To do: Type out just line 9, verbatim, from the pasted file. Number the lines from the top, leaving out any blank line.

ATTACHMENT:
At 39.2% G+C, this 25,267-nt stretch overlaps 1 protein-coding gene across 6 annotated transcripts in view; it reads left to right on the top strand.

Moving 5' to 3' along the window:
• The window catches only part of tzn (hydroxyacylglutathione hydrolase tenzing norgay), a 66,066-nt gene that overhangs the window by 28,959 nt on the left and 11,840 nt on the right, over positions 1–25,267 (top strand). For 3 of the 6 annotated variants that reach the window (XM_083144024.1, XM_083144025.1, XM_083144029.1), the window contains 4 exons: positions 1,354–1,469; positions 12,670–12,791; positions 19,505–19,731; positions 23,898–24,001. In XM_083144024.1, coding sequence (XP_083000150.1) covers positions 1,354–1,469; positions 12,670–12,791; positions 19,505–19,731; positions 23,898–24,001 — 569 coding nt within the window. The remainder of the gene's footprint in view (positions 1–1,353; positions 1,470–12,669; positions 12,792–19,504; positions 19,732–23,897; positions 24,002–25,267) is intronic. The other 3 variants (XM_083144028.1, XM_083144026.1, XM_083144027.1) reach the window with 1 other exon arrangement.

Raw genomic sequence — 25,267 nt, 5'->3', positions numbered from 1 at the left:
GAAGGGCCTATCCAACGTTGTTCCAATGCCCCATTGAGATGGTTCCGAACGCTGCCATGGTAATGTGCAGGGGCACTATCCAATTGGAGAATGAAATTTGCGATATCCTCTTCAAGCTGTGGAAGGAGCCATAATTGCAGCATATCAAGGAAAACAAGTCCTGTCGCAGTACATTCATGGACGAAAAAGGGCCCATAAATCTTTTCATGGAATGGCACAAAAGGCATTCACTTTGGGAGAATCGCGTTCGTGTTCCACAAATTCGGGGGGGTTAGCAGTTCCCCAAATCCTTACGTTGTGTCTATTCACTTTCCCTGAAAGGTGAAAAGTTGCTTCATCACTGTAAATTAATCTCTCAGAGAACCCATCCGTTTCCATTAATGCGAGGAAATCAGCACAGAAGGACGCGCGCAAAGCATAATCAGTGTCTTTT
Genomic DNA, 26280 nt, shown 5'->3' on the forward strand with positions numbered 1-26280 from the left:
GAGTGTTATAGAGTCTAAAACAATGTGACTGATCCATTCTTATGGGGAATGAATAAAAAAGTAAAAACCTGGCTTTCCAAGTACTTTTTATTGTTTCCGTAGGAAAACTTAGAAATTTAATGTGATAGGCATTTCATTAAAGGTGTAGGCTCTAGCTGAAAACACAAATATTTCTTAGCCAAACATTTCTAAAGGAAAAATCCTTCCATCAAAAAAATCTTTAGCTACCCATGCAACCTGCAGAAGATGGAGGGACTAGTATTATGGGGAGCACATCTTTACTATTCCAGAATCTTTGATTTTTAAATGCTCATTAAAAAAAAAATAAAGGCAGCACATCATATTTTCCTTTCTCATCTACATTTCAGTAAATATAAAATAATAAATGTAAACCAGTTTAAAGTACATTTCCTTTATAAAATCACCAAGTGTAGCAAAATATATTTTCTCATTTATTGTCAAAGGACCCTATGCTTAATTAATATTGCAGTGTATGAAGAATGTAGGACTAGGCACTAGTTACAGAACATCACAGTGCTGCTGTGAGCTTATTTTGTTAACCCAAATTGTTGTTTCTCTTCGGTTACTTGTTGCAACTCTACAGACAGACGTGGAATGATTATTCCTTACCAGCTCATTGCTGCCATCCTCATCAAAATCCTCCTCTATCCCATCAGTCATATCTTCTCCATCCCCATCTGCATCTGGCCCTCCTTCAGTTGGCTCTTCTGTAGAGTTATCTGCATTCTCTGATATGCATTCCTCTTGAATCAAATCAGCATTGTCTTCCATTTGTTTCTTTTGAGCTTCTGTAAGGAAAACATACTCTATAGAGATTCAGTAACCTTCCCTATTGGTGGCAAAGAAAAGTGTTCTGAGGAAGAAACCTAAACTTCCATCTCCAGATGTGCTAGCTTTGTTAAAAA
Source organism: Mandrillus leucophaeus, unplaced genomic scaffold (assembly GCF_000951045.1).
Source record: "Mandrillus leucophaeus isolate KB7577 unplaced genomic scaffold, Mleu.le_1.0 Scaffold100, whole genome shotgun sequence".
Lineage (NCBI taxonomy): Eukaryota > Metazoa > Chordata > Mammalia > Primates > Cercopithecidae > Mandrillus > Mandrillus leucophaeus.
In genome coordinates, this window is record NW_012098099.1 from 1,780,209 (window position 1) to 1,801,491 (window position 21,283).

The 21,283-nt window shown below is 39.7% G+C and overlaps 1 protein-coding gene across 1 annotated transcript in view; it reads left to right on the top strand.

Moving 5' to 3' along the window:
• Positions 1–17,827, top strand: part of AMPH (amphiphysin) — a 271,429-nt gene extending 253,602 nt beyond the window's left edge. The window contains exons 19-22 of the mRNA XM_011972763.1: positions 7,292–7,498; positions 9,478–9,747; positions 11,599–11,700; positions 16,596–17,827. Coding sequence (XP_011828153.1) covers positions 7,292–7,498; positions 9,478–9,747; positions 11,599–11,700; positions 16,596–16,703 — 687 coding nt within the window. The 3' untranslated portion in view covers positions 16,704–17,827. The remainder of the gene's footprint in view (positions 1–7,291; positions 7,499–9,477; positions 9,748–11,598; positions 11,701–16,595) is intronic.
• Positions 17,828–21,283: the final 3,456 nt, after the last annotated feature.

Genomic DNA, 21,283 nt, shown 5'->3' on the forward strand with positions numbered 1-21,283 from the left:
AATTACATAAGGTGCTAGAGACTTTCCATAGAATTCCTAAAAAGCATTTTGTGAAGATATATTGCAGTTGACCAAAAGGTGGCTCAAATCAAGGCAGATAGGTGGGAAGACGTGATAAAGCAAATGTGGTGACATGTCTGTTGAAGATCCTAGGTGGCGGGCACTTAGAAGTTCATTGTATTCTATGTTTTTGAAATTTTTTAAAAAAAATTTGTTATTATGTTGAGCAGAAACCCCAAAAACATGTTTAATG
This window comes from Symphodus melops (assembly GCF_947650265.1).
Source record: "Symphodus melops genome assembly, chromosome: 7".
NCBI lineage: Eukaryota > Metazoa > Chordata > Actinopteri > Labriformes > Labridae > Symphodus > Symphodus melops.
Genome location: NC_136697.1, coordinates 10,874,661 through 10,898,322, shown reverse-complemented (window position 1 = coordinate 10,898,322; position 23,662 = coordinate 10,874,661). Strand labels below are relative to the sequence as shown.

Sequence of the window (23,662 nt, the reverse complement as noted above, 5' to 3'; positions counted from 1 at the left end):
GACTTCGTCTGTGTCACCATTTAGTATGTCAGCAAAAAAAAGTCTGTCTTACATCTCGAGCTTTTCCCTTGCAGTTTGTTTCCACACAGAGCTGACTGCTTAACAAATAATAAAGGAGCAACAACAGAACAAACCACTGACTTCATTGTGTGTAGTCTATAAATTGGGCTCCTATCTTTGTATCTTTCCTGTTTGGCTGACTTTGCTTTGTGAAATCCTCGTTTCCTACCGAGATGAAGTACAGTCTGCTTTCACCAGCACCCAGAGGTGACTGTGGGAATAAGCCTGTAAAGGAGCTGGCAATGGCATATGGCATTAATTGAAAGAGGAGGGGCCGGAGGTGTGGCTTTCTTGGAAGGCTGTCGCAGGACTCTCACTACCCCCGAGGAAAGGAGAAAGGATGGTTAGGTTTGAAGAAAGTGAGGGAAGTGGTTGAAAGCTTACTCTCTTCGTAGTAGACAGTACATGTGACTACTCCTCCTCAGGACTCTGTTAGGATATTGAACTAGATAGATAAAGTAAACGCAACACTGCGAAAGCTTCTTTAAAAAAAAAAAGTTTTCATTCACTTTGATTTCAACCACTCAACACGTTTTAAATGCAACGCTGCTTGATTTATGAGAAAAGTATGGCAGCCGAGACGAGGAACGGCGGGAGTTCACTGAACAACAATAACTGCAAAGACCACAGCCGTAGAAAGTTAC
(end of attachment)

Source record: "Mandrillus leucophaeus isolate KB7577 unplaced genomic scaffold, Mleu.le_1.0 Scaffold100, whole genome shotgun sequence".